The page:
Edit: Hit Post to early

    Now with 2 GPUs, another key comes into place including linking the GPU's together. My advice are the swiftech connectors like in the links below (sorry having issue with linking so ill just post links at bottom of post).

    As for tubing, I noticed a mention of colors and what not. My advice is to stick with clear tubing and just dye bomb the color you want in the liquid itself. It's more of an opinion and just aesthetic but can be more customizable and even adjustable in the long run.

    Also with tubing, if you don't plan on using angler joints or things like that (I would not recommend them unless your made of money because the price starts shooting up when you include those) to try using anti-link coils. They work, their cheap, and add a little pizzaz to your computer case. The real advantage is they can help prevent curves in the tubing from kinking up over time from all the expanding and contracting that comes when the system idles or gets under load.

    When it comes to fitting and tube size, I personally went with the 7/16 (5/8 OD) size which should be a good size in general even for the most demanding setups. Normally I would not go bigger unless you include motherboard cooling and ram in something like a 4 way gpu and CPU setup. On fittings I personally have gone with compression because the look is very clean, they give a nice snug feel to the tubing once under pressure, and just feel a little easier to deal with overall. Barbs are great and I used those in my previous builds, you would not have a problem, I just would recommend compression now.

    That's my advice, ill link you some parts I used off frozen just for a reference in case you want to see some alternative choices that worked well at least for me.

    GSR

    Tubing: http://www.frozencpu.com/products/1...gh_Flex_PVC_Tubing_-_716_ID_58OD_-_Clear.html
    Block: http://www.frozencpu.com/products/1...ling_Block_-_AMD_Sockets_AM2_AM2_AM3_FM1.html (amd version mind you, but it's the same thing minus the different plate for am3)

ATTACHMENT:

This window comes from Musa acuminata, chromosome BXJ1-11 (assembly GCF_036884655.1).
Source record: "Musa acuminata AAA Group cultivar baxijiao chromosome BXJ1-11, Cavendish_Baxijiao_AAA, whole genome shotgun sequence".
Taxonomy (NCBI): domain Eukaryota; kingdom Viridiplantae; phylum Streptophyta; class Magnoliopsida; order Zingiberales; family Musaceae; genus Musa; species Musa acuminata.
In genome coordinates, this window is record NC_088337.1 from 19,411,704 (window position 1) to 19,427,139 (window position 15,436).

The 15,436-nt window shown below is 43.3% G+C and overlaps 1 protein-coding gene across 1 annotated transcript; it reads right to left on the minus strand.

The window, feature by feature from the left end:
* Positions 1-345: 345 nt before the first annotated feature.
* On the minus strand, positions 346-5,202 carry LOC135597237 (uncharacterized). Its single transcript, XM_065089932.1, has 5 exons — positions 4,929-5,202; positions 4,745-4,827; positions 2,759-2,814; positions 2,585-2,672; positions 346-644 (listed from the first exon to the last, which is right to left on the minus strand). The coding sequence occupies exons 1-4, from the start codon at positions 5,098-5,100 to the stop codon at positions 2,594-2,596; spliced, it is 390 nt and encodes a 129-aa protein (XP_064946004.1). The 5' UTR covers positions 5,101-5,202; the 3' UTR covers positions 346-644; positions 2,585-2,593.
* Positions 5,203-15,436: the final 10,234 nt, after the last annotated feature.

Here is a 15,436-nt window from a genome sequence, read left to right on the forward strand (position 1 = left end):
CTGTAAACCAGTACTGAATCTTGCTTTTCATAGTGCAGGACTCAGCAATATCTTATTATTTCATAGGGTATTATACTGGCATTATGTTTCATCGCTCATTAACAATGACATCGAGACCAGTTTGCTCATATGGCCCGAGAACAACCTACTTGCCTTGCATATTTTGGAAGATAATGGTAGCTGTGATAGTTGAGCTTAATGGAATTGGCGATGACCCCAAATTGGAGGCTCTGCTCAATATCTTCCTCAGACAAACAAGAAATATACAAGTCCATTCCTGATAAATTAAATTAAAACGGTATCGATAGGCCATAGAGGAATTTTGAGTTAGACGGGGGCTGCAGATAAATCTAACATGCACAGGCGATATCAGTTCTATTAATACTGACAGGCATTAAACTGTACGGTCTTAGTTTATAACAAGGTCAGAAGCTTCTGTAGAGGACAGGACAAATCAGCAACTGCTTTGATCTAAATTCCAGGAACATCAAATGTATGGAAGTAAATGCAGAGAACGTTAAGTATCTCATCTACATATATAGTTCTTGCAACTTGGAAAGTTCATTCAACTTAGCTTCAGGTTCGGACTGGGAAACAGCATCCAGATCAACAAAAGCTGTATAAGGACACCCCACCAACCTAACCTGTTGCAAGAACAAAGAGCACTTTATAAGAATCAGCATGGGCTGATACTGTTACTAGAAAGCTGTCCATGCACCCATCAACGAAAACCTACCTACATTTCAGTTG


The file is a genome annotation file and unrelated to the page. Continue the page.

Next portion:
Fittings: http://www.frozencpu.com/products/1...ing_-_Black_Chrome.html?id=fM4pRKuz&mv_pc=170
    Reservoir: http://www.frozencpu.com/products/1...55_w_Blue_LED_Light_-_Clear_Silver_Black.html
    Pump (love this pump, it's very quiet even on high): http://www.frozencpu.com/products/6...ed_Control_and_38_Conversion_Kit_317_GPH.html
    Coolant (they actually stopped carrying the version I had and now have the newer version):http://www.frozencpu.com/products/1...UV_Red_PC-PURE2-UR.html?id=fM4pRKuz&mv_pc=866 (for the record, my friend built a system that sprung a leak spraying his video cards and motherboard while play bf3, nothing was damaged so it's good coolant in my book).
    Last edited: Jan 19, 2014
    K2NsC likes this.
     
  14. K2NsC

    K2NsC TechSpot Member Topic Starter

    Sure it did! That's great thanks for sharing it with us. It's a helpful read and there is nothing better like visualizing things
    When I get closer to actually building it in very near future I'm sure I will have more questions to ask.


    Thank you so much on your input. Will consider your thoughts as you can see I'm on planing level. Would you have by any chance a build log or some helpful images of your build that you could share as well? As far as radiator goes I think I will take a chance with a ticker one since I need more cooling power. Regarding your tubing answer I think I would like to go with solid white tubing. I like this color. I heard when you use color dye it dye the tube and components overtime not sure about that what's your input on this?
  15. GhostRyder

    GhostRyder TechSpot Guru Posts: 1,841   +394

    Ok ill post some pics of my current and previous multi-card setup with some steps to give you some visuals once I get off work today.
    With the radiators, just make sure you can fit it with your components if all I would be cautious of especially if you plan on doing a push pull setup with fans (Just a pull or push will be more than enough). If you need extra space you can always add a fan shroud on top of the case which makes the fans go externally to your case like I did (Ill post a pic of what im talking about) to give you more room.